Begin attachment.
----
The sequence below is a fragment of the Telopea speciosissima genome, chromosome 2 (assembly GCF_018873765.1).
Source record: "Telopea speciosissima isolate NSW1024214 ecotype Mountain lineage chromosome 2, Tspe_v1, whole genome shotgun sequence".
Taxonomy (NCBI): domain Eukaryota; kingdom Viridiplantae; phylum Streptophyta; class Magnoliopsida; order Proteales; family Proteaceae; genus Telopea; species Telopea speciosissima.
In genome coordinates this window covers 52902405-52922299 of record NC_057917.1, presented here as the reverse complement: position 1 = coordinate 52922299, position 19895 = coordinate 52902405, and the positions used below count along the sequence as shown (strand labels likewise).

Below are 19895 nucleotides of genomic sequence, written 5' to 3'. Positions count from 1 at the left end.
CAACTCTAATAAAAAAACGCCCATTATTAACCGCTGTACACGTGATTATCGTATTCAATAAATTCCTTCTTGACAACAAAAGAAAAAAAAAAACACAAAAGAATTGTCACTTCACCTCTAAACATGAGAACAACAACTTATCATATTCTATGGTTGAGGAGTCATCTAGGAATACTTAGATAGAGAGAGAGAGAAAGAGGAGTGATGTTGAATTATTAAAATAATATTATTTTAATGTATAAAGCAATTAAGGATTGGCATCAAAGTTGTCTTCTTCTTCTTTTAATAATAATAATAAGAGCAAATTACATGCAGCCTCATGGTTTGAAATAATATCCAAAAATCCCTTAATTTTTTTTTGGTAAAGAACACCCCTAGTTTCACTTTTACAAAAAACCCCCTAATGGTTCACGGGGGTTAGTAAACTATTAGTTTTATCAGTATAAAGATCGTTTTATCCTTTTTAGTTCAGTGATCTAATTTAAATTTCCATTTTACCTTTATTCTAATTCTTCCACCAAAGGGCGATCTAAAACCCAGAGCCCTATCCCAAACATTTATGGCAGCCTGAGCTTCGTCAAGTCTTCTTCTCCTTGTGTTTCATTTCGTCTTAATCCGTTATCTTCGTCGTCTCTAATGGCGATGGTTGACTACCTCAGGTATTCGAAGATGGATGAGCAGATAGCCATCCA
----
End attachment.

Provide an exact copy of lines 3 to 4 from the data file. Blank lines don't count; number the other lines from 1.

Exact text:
Taxonomy (NCBI): domain Eukaryota; kingdom Viridiplantae; phylum Streptophyta; class Magnoliopsida; order Proteales; family Proteaceae; genus Telopea; species Telopea speciosissima.
In genome coordinates this window covers 52902405-52922299 of record NC_057917.1, presented here as the reverse complement: position 1 = coordinate 52922299, position 19895 = coordinate 52902405, and the positions used below count along the sequence as shown (strand labels likewise).